______________________________________ |

Plot X Y Track X Y |

______________________________________ |

0 667.8 790.7 0 492.3 640.4 1 641.0 384.0 1 726.0 491.0 2 337.0 498.0 2 345.1 561.8 3 488.3 294.5 3 645.2 341.9 4 294.6 143.4 4 327.7 441.0 5 567.4 669.9 5 506.8 679.3 6 462.0 683.0 6 392.7 683.0 7 540.7 111.0 7 585.7 381.7 |

______________________________________ |

Implementation of the neural network 10 with the "barometer" neuron 20 of FIG. 3 in the solution of the plot/track association problem of FIG. 4 develops a series of display screens for each network cycle of the solution. The display screen 30 for the first in a series of twenty-six (26) network cycles is shown by FIG. 5. For purposes of description, only the network portion 32, and individual graph portions 34, 36, 38 and 40 of the display screen 30 which directly relate to the "barometer" neuron 20 need be considered here. The graph portions display the network's total energy, the sum of all the neuron's outputs for the network, the "barometer" neuron status, and the dynamic bias output, respectively.

Referring to FIG. 6, the last in the series of display screens like display screen 30 of FIG. 5 shows the neural network portion 32. The neural network processing or working of the plot/track association problem, as shown by FIG. 4 and the above table, has proceeded in cycles or stages from the network grid 42 in FIG. 5 where nearly every cell or neuron is "on", (completely black), to the network grid in FIG. 6 where only one cell is "on" in each row and column.

The evolution of the working condition of the network 42 from the first network cycle of FIG. 5 to the last network cycle of FIG. 6 reflects the effect of the "barometer" neuron 20 (symbolically shown by FIG. 6).

In addition to the "barometer" neuron 20, another form of network, like network 42, can have an added bias effect provided by separate horizontal (rows) and vertical (column) compensators 46 and 48, respectively. Each of these receives inputs row-by-row and column-by-column, computes the average row or column inhibitions value. These inhibition values may differ, indicating that the given row or column requires more or less additional excitation bias to remain stable. The compensators for each row and column enhance the network's overall stability by providing bias signals to stabilize individual rows and columns.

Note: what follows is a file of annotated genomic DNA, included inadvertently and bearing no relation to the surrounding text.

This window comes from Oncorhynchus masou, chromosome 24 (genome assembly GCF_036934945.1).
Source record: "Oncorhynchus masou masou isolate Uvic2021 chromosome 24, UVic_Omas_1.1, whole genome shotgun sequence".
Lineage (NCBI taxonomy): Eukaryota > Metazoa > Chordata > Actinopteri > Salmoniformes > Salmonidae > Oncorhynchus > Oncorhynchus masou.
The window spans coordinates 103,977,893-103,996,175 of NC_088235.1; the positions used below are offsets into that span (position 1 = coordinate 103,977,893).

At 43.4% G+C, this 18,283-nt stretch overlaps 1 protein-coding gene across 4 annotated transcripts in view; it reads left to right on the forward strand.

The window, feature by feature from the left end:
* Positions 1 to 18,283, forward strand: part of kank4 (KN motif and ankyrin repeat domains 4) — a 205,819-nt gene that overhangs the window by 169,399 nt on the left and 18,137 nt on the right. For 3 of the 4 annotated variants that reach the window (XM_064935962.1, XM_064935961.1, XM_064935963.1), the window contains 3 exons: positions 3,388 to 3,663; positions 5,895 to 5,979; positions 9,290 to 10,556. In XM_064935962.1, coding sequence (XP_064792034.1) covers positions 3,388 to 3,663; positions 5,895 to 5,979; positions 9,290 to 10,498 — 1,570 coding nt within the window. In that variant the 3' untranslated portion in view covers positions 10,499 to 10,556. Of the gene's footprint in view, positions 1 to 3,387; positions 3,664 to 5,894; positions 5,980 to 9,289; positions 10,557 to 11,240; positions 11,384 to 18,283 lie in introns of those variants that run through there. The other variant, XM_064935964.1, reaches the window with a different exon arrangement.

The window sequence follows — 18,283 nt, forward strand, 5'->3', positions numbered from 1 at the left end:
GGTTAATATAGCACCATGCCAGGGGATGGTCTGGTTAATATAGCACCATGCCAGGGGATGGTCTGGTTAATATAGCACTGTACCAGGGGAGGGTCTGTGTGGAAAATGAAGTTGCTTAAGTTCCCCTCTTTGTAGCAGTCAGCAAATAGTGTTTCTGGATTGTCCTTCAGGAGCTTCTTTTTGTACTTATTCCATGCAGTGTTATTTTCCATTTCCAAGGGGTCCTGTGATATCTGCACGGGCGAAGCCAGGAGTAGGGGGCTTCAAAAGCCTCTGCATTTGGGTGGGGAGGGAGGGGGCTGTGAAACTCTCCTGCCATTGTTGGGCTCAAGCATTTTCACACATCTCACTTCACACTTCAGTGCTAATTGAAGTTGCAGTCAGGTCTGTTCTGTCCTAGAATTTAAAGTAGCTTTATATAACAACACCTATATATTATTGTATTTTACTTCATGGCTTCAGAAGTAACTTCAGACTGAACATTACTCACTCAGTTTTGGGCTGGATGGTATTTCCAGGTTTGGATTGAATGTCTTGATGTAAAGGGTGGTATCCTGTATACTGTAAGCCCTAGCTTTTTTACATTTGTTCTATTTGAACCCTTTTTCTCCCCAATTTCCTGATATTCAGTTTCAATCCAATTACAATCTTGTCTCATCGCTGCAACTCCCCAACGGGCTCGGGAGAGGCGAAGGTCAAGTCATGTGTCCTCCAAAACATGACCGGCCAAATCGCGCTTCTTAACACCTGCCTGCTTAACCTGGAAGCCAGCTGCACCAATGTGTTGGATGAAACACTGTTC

The symbolic "barometer" neuron 20 of FIG. 6 generates an output signal to the symbolic dynamic bias component 24 as has been described in conjunction with FIG. 3. The symbolic excitation bias output signal (C+) to the working network 42 is indicated by arrows 50. Lastly, for purposes of this description, a symbolic summation component 54 sums all of the network 42 inputs that reflect the total neuron's output for the network.

Referring to FIGS. 7 and 8, the total energy of the working network 42 as a function of time is graphically represented at screen portion 34. Similarly, screen portion 36 is a graphical representation of the sum of all the neurons' outputs for the network; screen portion 38 is a graphical representation of the output signal from the "barometer" neuron 20 to the dynamic bias component 24; and, screen portion 40 is a graphical representation of the excitation bias output signal (C+) by the bias component 24 to the working network.

The "barometer" neuron 20 of FIG. 3 functions to stabilize the neural network 10 which is visualized symbolically by the graphical screen portions 34, 36, 38 and 40 of FIG. 5 and FIGS. 7 and 8. This stabilization effect which results from the "barometer" neuron 20 of the invention is shown in FIGS. 7 and 8 by the similar horizontal line segments 60 of the line graphs in each of the screen portions 34, 36, 38 and 40.

As will be evidenced from the foregoing description, certain aspects of the invention are not limited to the particular details of construction as illustrated, and it is contemplated that other modifications and applications will occur to os skilled in the art. It is, therefore, intended that the appended claims shall cover such modifications and applications that do not depart from the true spirit and scope of the invention.